you know, so I did it and it's on pretty, it's on every knife that I make now people kind of demand and inspect it from, from my stuff, even from my production stuff
Bob DeMarco 21:14
we'll get we'll get to that in a second. But that's kind of like, you know, changing something. That is, I mean, it takes a little bit of audacity to change something that is tried and true in a certain area of manufacturing the detent ball who questions that, you know, but you you saw a problem a in the actual manufacturer, but also in the, in the use of it, you know, in closing it and then launching the blade, and, I mean, that's an innovation that came out of necessity.
Brian Nadeau 21:51
Another advantage is has for example is you know, if if you start getting blade, play your Typically you would have to go drill that detent you'd have to drill the blade that detent hole a little bit bigger so you get a nice sharp edge, show it fixed goes and clean again and everything this you're changing insert, I can throw away and insert and put in a new insert. It's because what happened you know, if you design it right, you make the you make that less hard than the blade so that Where's not the blade. And it's just an easy an easy swap, I can even change the the diameter of it or the angles on it to grab harder come out easier.
Bob DeMarco 22:32
Well in your time have you had to do that. Has anyone ever sent back? Nice to have you know, I've used this so many times that I've worn out this detent please put another one in.
Brian Nadeau 22:44
It's funny that you say because I have one of my table right now.
I typically don't get knives back I have now probably a couple thousand you know more than a couple thousand times out there. And I get very few back. I've maybe had a lot I can count on one hand, the amount of knives I've had back, you know, the one that I have now sitting on my bench is a was the prototype. And reott didn't get it quite right. It just had a little bit of rock, it's been through three people now this guy got it and then sent it to me to fix it, you know, so now, I got to deal with that and figure out how I'm gonna, you know, now I got to basically draw and make a new insert because I'm not gonna ask reoptimize them for right well, how has it been working with react?
Bob DeMarco 23:28
Tell me tell me about the difference in process. But I mean, you go down ordinarily, you know, you work in your own shop on your own machines. And, and that's how it's been since the genesis of your career in knife making, what's it like to shift over to a different manufacturer to a manufacturer altogether,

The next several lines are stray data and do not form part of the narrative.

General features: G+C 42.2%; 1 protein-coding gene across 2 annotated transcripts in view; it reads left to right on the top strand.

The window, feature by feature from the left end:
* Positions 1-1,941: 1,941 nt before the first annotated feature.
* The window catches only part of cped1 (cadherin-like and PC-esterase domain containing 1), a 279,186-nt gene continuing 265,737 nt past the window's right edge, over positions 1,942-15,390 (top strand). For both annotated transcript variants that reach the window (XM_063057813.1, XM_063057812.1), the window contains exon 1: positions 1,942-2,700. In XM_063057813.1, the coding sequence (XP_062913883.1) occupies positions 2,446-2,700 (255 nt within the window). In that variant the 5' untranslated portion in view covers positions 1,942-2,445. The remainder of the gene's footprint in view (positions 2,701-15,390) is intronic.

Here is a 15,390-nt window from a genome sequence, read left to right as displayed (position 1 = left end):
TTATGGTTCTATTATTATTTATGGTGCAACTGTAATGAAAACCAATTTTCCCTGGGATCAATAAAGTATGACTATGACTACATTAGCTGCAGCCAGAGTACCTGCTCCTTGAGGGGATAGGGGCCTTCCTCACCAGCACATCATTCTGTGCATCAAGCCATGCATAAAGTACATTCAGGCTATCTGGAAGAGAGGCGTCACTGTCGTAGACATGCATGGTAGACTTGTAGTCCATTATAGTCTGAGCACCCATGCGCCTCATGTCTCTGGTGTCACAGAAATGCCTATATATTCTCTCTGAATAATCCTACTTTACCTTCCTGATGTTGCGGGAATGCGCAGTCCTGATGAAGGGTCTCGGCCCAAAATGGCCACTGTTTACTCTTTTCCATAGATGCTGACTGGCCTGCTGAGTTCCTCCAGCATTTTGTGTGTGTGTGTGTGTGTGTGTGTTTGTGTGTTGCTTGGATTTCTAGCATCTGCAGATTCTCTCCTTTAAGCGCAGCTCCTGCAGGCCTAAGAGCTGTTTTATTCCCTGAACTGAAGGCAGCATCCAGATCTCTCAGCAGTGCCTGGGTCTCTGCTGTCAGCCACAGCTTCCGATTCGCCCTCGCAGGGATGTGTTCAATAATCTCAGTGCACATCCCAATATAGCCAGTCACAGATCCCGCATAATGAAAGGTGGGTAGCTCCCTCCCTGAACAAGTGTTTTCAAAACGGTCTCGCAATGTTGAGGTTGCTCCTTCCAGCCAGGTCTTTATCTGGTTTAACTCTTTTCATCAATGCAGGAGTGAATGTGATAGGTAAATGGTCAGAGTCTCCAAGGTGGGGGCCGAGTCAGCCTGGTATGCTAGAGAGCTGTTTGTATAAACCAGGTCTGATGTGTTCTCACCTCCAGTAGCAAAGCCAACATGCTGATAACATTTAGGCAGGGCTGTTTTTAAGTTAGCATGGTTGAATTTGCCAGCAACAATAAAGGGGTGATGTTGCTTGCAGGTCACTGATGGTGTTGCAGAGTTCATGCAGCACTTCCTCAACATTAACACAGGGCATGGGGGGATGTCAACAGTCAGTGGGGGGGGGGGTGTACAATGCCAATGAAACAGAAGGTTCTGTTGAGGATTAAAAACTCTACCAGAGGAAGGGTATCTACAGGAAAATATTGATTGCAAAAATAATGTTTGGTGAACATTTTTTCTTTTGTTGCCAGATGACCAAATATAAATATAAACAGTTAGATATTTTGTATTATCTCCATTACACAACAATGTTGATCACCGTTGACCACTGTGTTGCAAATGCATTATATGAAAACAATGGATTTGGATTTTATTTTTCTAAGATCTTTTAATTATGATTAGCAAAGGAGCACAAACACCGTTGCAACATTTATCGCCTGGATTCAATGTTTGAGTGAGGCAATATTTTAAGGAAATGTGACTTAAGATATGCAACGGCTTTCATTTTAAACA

Unknown Speaker 23:50
you know, Reate made it real easy. But at the same time, it's a little so it's weird because you know, when I think I take so much time and pride in my designs when I get a good design I'm saying, Oh man, do I want to give this to a Chinese manufacturer to make for me or do I want to make it myself? You know, and it's it's getting harder and harder to come up with a unique design that doesn't infringe on other people's look, you know, part of it is also I want I'm trying to keep my own identity my own look and I think most people can see with all the names I've made most of them you can look at and tell that it's mine. So it's hard to keep that identity but change it and not change it to what somebody else is doing. You know, cuz I don't know many other guys knives. So you know, I'll design a knife and I'll send it over my buddies who What does this look like? Does it look like anybody's out there? You know, and more times than not, it does
Bob DeMarco 24:50
And that's not even due to undue influence on your part. It's not like you're scouring the the knife websites and looking at everything out there. It's Just something in the zeitgeist that is coming out of you.
Brian Nadeau 25:04
Right It's as you're you know, and I'm sure other guys do the same thing as you're starting to play with shapes and how they fold together and ergonomics of the hand and it things look like that for a reason you know the the blade shape typically brings the you know, brings the handle shape to a specific style and that's you know, you try to change that up as much as you can without getting that ratio all whacked out again and then making it you know, so it's it's a it's always a battle to try to keep that unique.
Bob DeMarco 25:36
So what have you done with Reate? I know you did the the EVO right and then you got the micro Evo coming out that right?
Brian Nadeau 25:44
I did. I started off with the with the micro typhoon that was a three inch version of my original typhoon I said I didn't really want to make it a knife that small myself. I'm into bigger nice myself as a nicer Yeah, I like to make the bigger stuff she I said, this is a perfect example and the price range, I can get it down to where it's a little bit better for these guys and it's more realistic with a tiny knife. So I gave it to them. They I think they did very well at at it, they can't complain, everything went smooth, you know, scary the first time sending off, you know, many thousands of dollars to China, not knowing you know, what to expect or, you know, my Yeah, you know, so but but they're very professional. I give them you know, a nice strong package. I give them two and 3d drawings and all that stuff. They typically nail everything there's a cup on. There's a couple little details that they always seem to forget on the prototypes. But again, it's just a prototypes. They probably let that little stuff slide like a little sharp edge here, whatever. So there's very few thing after I get the prototypes, there's very few things I have to change.